However, over the course of this study it became clear that a complete bovine clone might remain elusive for some time. In fact, an apparent partial bovine synexin clone, identified by immunoreactivity using a monoclonal antibody, proved to be a false positive (Pollard et al. 1987). We therefore broadened our search for synexin cDNAs in other tissues and organisms. Using the goat anti bovine synexin antibody (Creutz, Pazoles & Pollard, 1980) in a Western blot of human liver, we noted a single immunoreactive band very close to the molecular weight of bovine synexin. We therefore initiated a successful effort to purify synexin from human liver, and then purify and sequence tryptic peptides. From these peptides we prepared oligonucleotide probes, and successfully searched human lung, liver and retina libraries for synexin-specific clones (Burns et al. 1988).
Human synexin proved to be virtually identical to bovine synexin in terms of calcium-dependent chromaffin granule aggregation properties, as well as voltage dependent calcium channel activity. Furthermore, derived amino acid sequences from a human synexin clone proved to have substantial homology with our known bovine sequences obtained by sequence analysis of tryptic fragments. Examples of these homologies are shown in Tables 1-4, and we will discuss these relationships further after describing the structure of our human synexin clone.
The general structure of our initial human synexin clone is shown in Fig. 8, and includes characteristic 5′-and 3′-non-coding regions. The 5′-non-coding region is relatively long, but is well within the range known for mammalian mRNAs. The coding region consists of a unique, highly hydrophobic N-terminal leader sequence comprising about 30% of the entire molecule, followed by four repeating domains. We have labelled these I, II, III and IV, and have noted that although they are homologous they are by no means identical. However, within each of these repeating domains are characteristic core sequences with much higher homology. We have labelled these α, β, γ and δ and have described them in detail in Tables 1–4. These repeats also have substantial regions of strong hydrophobicity, as well as regions of hydrophilicity.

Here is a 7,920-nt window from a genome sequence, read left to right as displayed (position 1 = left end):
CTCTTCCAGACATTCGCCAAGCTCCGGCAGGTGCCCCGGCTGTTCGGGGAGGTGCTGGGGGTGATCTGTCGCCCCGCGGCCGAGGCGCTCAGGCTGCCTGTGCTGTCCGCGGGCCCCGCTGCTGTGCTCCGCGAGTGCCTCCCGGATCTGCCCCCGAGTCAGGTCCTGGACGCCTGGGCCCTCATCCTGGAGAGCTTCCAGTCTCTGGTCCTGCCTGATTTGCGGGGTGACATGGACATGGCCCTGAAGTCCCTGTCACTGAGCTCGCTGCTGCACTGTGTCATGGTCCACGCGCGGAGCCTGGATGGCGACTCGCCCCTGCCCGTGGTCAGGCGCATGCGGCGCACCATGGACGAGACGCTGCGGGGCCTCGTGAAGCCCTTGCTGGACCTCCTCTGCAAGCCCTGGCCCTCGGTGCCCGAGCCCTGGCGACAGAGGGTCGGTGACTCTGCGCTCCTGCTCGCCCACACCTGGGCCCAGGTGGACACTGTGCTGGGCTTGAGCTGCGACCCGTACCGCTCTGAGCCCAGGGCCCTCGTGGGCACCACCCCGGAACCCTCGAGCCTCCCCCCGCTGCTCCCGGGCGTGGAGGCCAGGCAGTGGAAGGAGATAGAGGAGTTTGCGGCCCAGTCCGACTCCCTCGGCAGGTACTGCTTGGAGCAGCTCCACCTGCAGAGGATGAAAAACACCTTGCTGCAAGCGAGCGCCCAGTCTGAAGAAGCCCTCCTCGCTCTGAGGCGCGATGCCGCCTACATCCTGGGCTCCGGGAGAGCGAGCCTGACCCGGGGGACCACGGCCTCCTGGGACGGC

We conclude from these data that the highly hydrophobic N-terminal segment sight satisfy, at least in principle, the requirement for a highly hydrophobic structure able to provide the hydrophobic bridge between fusing membranes. Of course, we cannot at present conclude that this hydrophobic N-terminal segment is or is not the bridge. In fact, the C-terminal segment containing the four-fold repeat could also be involved in the bridge or in the channel function (Burns et al. 1988).
A search of the protein data banks, and a timely personal communication from Dr Harry Haigler (University of California at Irvine) early in our analysis, revealed significant homology between human and bovine synexin and a unique set of calcium-dependent membrane binding proteins. These proteins include lipocortin I (Wallner et al. 1986), endonexin II (Schlaepfer, Mehlman, Burgess & Haigler, 1987; Kaplan et al. 1988), calpactin heavy chain/p36 (Glenney, 1986; Huang et al. 1986; Kristensen et al. 1986; Saris et al. 1986), protein II (Weber et al. 1987) and calelectrin 67K (Südhof et al. 1988). Data in Tables 1–4 summarize the homologies in the four 16-amino-acid core repeats. The key to the similarity is a characteristic GXGTDE sequence, found with varying degrees of fidelity in the different core repeats. This common repeat was first noted by Geisow et al. (1987). Clearly evident from these comparisons is the fact, borne out in our complete sequence, that bovine and human synexin share many common sequences. For these specific examples, the homology was a (15 of 16), y (14 of 14) and <5 (11 of 11) in the three of four sequences available for comparison.
The similarities between human and bovine synexin indicated to us that synexin varies less across species lines than it varies with regard to the other members of the synexin gene family within species lines. In fact, within the four highly conserved core repeats the other proteins did not give homologies of more than about 50%, except in the case of the β segment. The β segment, however, is substantially different from the others in the C-terminal half of the sequence, where a characteristic LIEIL sequence is found. All the proteins share part or all of this sequence to varying degrees.